Community Energy Initiatives: Evaluating Their Achievements

Community Energy Initiatives: Evaluating Their Achievements

Mike Sherman Energy
Community Energy Initiatives: Evaluating Their Achievements
Energy program evaluation has sure changed! Programs to support efficiency in energy use and renewable power sources go back 40 years, following oil crises in the 1970s. Utility companies were mandated to provide incentives to users via “demand side management” conservation programs. These were followed by public rebates for investment in renewable and efficient technologies. The programs were evaluated for effectiveness, and initially there was great concern about net benefits -- not counting “free riders” (who would have made the energy efficient choices even without the program). EDR Group was a part of these evaluations from its beginning in the late 1990s, and our work featured measurement of both economic impacts and net benefits.

Now today, we are in a world where energy solutions are more broadly appreciated for their economic, social and environmental sustainability benefits.  And now we are seeing sustainable energy initiatives being taken by residents and municipalities – at the community-wide level. These include “community choice aggregation” efforts to pool buying power for renewable energy, and municipal programs variously referred to as “Green Communities”, “Energy Cities”, “Smart Cities”, etc.  For communities, this changed perspective means that energy supply, energy use, energy and water-using equipment are now being approached in more comprehensive ways, such as:

  • Purchasing municipal energy through aggregation services.
  • Generating electricity with solar and wind installations.
  • Hardening critical equipment and facilities – police, fire, hospitals, schools against flood and other extreme weather events.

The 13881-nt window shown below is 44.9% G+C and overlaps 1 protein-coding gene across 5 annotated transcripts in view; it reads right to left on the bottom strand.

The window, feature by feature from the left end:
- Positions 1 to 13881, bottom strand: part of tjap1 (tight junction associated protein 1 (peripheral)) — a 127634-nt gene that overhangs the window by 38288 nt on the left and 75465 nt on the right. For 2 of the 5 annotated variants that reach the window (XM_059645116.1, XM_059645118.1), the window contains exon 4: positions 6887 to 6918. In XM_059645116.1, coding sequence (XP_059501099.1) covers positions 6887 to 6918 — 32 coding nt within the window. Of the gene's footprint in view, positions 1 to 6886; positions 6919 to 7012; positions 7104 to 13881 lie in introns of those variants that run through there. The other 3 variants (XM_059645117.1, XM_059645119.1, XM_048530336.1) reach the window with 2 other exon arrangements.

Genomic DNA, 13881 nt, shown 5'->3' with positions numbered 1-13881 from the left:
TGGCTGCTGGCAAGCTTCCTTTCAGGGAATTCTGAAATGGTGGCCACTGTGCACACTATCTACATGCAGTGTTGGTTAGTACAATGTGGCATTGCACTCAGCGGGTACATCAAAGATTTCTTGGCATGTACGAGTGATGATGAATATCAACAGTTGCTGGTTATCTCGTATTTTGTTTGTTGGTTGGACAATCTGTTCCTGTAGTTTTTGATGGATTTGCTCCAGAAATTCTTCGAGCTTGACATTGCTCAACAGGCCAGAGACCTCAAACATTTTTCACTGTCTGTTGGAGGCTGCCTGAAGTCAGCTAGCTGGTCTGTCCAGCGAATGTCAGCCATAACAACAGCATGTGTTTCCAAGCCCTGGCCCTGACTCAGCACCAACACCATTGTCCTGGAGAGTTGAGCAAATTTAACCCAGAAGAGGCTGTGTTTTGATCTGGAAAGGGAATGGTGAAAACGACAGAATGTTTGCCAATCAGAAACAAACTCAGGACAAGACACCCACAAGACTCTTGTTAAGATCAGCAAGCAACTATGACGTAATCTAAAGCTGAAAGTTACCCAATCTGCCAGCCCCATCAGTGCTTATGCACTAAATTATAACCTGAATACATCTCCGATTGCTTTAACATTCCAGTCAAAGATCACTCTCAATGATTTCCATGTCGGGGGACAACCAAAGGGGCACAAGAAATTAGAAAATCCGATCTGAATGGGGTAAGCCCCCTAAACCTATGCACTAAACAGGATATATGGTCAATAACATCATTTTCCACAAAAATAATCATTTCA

• Maximizing efficiencies in vehicles, water and waste water, street lighting, and other municipal equipment
  • Supporting and enforcing more stringent energy efficient building codes.
  • Promoting and providing alternatives to car-centered transportation.

There are costs to all these things but there are immediate and long-term benefits, too. One of the largest questions, though, is “Are communities getting the benefits and the cost-effectiveness they expect?”  This becomes challenging, as the community initiatives are addressing broader reliability, resilience, economic development and sustainability goals that require a very different form of evaluation. An engineering maxim is ‘If you can measure it, you can manage it.  But some benefits, such as wider health and economic development effects, are challenging to measure.  EDR Group, and our colleagues at sister company EBP in Switzerland and Chile, are pursuing these issues by conducting evaluations across the spectrum of community energy programs.  Stay tuned for more information as more results of these studies are released in the future!